International group of media outlets and educators create Spanish-language graduate program

If all goes according to plan, in Fall 2016, a select group of journalism graduate students hoping to land careers in newsrooms at Spanish-language media outlets throughout the United States will enter a new program tailor made for that purpose.

The Graduate School of Journalism at the City University of New York (CUNY) is joining with Spanish, Latin American and U.S. media organizations in order to offer a new graduate-level concentration in Spanish-language journalism.

The media organizations joining CUNY are Argentine media company La Nación, which owns El Diario/LaPrensa in New York, La Raza in Chicago and La Opinión in Los Angeles through media company ImpreMediaUnivision News; and newspaper El País of Spain, which offers, with the Autonomous University of Madrid, a two-year Master of Journalism program out of La Escuela de Periodismo UAM-EL PAÍS. Spanish-language instruction organization Instituto Cervantes will also be involved.

“The challenges posed to the media by the digital revolution demand a new kind of journalist and this in turn demands new models of training,” said Carlos Guyot, editorial director of La Nación, as quoted in that paper. “This alliance brings a range of approaches, experiences and integrated views for the exercise of quality journalism in the Spanish language: an authentic source of identity.”

CUNY said that students will take journalism fundamentals classes in Spanish and also produce assignments in that language for courses on investigative reporting and covering immigration and Hispanic communities in the U.S. They also will complete summer internships at Spanish-language news outlets.

The primary tasks at hand for this new initiative are gaining university and state approval for the program and hiring a director.

CUNY’s announcement comes at an interesting time for Hispanic media in the U.S.

In 2013, Pew Research Center found the number of U.S. Latinos who got their news in English was growing and English-language news outlets targeted to a Hispanic or Latino audience were being formed. It remains to be seen if these networks will garner the viewership necessary to survive.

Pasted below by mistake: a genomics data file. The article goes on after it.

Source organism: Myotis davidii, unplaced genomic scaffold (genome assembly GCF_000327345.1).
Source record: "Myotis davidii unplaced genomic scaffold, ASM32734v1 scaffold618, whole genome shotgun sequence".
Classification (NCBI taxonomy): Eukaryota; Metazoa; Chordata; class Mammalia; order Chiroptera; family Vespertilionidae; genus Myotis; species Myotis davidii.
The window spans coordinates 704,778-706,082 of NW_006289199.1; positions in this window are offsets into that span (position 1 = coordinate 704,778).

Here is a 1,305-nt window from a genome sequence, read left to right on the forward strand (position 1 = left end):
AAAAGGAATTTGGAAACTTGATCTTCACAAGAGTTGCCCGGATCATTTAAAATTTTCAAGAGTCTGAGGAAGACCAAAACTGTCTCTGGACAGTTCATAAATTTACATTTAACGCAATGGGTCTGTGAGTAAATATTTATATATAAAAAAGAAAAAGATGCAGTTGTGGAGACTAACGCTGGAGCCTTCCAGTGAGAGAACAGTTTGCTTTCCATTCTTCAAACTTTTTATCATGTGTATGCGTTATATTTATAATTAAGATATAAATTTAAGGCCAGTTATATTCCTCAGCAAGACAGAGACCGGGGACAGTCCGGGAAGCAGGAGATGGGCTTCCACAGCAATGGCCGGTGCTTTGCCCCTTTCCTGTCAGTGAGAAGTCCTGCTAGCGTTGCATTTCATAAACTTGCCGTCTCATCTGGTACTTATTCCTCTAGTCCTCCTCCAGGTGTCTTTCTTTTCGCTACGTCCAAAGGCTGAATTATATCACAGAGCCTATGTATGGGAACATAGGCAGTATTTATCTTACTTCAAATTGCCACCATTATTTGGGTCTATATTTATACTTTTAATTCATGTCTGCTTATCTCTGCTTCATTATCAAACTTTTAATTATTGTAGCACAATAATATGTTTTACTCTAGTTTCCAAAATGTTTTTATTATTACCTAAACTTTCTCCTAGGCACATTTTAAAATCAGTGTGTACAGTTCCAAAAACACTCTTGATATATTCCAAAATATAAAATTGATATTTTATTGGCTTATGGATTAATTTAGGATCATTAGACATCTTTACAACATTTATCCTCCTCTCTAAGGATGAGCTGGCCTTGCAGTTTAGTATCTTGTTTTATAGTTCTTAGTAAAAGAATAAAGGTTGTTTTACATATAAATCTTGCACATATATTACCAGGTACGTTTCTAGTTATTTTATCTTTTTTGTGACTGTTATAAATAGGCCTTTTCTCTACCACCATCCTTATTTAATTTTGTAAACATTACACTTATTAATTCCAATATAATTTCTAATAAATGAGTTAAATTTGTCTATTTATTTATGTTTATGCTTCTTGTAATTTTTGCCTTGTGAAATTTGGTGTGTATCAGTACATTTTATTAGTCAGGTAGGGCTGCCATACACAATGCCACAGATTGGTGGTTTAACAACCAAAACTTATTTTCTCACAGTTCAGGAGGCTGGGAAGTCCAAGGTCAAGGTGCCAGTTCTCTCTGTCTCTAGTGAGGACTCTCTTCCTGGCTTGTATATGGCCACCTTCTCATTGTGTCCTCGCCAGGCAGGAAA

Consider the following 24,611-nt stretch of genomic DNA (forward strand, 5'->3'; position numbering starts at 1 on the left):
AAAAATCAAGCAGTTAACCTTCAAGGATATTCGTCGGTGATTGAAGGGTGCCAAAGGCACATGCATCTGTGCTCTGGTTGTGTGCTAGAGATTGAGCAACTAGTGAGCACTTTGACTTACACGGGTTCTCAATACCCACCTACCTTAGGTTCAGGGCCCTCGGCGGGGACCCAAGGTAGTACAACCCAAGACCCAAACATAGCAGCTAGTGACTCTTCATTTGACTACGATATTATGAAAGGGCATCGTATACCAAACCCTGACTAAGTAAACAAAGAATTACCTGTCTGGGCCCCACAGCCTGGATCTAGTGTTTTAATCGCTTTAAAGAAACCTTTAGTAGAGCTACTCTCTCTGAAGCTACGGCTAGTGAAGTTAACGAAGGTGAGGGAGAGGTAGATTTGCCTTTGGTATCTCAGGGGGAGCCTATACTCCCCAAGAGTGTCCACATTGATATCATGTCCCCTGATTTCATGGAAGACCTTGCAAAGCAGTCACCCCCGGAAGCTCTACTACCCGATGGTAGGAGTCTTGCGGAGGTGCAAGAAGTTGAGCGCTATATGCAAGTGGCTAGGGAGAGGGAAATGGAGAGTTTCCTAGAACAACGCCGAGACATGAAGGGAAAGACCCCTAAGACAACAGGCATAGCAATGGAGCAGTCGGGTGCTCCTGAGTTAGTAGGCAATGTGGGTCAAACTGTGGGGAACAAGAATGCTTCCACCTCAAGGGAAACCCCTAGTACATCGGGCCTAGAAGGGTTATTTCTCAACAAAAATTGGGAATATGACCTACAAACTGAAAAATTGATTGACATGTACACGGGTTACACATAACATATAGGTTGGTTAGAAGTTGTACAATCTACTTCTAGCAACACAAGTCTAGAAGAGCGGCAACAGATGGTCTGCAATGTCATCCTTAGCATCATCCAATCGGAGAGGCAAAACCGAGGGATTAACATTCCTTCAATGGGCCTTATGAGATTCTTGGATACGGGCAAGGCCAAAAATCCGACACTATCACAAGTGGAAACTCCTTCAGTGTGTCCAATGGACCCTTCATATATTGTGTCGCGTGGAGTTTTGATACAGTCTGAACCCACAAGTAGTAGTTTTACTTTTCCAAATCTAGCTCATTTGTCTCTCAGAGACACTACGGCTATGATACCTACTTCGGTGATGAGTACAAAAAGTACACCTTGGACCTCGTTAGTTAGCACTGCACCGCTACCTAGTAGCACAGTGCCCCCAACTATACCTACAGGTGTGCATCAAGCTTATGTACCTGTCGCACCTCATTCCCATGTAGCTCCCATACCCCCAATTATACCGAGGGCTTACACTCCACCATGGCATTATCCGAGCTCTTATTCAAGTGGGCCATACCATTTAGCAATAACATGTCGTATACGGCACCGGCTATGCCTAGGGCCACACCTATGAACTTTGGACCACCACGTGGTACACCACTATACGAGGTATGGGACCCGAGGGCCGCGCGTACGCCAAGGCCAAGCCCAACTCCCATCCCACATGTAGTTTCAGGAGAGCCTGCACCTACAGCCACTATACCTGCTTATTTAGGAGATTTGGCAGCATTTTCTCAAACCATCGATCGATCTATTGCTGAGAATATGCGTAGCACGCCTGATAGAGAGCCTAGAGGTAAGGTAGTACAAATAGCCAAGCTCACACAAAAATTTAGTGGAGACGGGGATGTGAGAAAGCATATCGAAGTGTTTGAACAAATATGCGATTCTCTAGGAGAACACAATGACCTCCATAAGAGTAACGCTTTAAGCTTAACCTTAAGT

Pew said the number of Spanish-language news platforms was also growing, but less Latino adults are getting their news in Spanish, according to Pew. However, they also pointed out the number of potential consumers for that market was increasing with the rise in the Hispanic population.

In its 2015 State of the Media report, the think tank found circulation and viewership for Spanish-language news media in the United States was a mixed bag.

From 2013 to 2014, U.S. Hispanic dailies El Nuevo Herald in Miami, La Opinión and El Diario La Prensa experienced decreases in print circulation, according to Pew and the Alliance for Audited Media. Yet, a group of 31 Hispanic weekly papers studied by Pew saw total circulation grow 4 percent in that time frame.

These mixed audience trends were also present for network television news. Univision, “the largest Spanish-language media company in the U.S.,” lost viewership nationally and locally in 2014 while Telemundo’s news audience grew, according to Pew.

About 36 percent of U.S. Hispanic adults are bilingual and 38 percent mainly use Spanish, according to Pew. These groups will presumably need and want access to quality journalism in newspapers and magazines, on television and radio and via the Internet. The forthcoming CUNY program aims to make sure there are trained journalists prepared to serve them.

Note from the editor: This story was originally published by the Knight Center’s blog Journalism in the Americas, the predecessor of LatAm Journalism Review.

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